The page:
Hospitalizations for firearm assaults among urban 15- to 19-year-olds represent the highest injury rate. Notably, hospitalizations are lower for urban versus rural 5- to 9-year-olds and 10- to 14-year-olds, and unintentional firearm injuries are most common among these groups. Preventative public health approaches should address these differences in injury epidemiology.
Patient safety concerns over the past 2 decades have prompted widespread efforts to reduce adverse events (AEs). It is unclear whether these efforts have resulted in reductions in hospital-wide AE rates. We used a validated safety surveillance tool, the Global Assessment of Pediatric Patient Safety, to measure temporal trends (2007–2012) in AE rates among hospitalized children.METHODS:
We conducted a retrospective surveillance study of randomly selected pediatric inpatient records from 16 teaching and nonteaching hospitals. We constructed Poisson regression models with hospital random intercepts, controlling for patient age, sex, insurance, and chronic conditions, to estimate changes in AE rates over time.RESULTS:
Examining 3790 records, reviewers identified 414 AEs (19.1 AEs per 1000 patient days; 95% confidence interval [CI] 17.2–20.9) and 210 preventable AEs (9.5 AEs per 1000 patient days; 95% CI 8.2–10.8). On average, teaching hospitals had higher AE rates than nonteaching hospitals (26.2 [95% CI 23.7–29.0] vs 5.1 [95% CI 3.7–7.1] AEs per 1000 patient days, P < .001). Chronically ill children had higher AE rates than patients without chronic conditions (33.9 [95% CI 24.5–47.0] vs 14.0 [95% CI 11.8–16.5] AEs per 1000 patient days, P < .001). Multivariate analyses revealed no significant changes in AE rates over time. When stratified by hospital type, neither teaching nor nonteaching hospitals experienced significant temporal AE rate variations.CONCLUSIONS:
AE rates in pediatric inpatients are high and did not improve from 2007 to 2012. Pediatric AE rates were substantially higher in teaching hospitals as well as in patients with more chronic conditions.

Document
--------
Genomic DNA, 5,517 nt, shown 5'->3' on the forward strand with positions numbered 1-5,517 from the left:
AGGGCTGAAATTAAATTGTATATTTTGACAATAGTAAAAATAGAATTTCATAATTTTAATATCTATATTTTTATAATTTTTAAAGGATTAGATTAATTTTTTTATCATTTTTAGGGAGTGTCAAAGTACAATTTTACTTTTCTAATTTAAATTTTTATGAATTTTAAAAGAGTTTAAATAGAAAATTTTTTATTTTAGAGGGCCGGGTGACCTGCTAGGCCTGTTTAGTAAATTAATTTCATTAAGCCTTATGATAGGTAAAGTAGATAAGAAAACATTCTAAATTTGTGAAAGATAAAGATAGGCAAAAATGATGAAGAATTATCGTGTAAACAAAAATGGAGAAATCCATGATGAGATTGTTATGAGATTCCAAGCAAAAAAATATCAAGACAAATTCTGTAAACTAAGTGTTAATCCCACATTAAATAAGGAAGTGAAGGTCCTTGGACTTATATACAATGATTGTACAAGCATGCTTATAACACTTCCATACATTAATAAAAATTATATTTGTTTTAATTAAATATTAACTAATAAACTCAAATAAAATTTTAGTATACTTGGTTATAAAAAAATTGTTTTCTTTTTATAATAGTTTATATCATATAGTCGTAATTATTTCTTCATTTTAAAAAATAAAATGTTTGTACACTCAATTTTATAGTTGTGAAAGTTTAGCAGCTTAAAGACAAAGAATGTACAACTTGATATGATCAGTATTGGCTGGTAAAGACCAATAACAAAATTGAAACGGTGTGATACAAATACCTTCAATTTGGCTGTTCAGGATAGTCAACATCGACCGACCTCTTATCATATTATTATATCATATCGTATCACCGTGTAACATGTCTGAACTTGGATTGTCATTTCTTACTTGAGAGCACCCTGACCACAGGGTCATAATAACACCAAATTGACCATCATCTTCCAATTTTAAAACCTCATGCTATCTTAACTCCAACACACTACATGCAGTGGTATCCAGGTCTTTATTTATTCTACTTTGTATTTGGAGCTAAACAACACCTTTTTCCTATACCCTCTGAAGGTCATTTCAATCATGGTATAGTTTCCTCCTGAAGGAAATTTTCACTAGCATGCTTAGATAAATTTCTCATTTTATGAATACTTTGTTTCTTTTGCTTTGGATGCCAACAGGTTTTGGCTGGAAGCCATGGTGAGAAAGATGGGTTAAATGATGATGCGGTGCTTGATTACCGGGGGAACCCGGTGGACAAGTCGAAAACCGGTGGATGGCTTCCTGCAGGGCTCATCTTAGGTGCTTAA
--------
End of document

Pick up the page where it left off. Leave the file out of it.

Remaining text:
Thirty million children are currently covered by public insurance; however, the future funding and structure of public insurance are uncertain. Our objective was to determine the number, estimated costs, and demographic characteristics of hospitalizations that would become ineligible for public insurance reimbursement under 3 federal poverty level (FPL) eligibility scenarios.METHODS:
In this retrospective cohort study using the 2014 State Inpatient Databases, we included all pediatric (age <18) hospitalizations in 14 states from January 1, 2014, to December 31, 2014, with public insurance as the primary payer. We linked each patient’s zip code to the American Community Survey to determine the likelihood of the patient being below 3 different public insurance income eligibility thresholds (300%, 200%, and 100% of the FPL). Multiple simulations were used to describe newly ineligible hospitalizations under each threshold.RESULTS:
In 775 460 publicly reimbursed hospitalizations in 14 states, reductions in eligibility limits to 300%, 200%, or 100% of the FPL would have resulted in large numbers of newly ineligible hospitalizations (~155 000 [20% of hospitalizations] for 300%, 440 000 [57%] for 200%, and 650 000 [84%] for 100% of the FPL), equaling $1.2, $3.1, and $4.4 billion of estimated child hospitalization costs, respectively. Patient demographics differed only slightly under each eligibility threshold.CONCLUSIONS: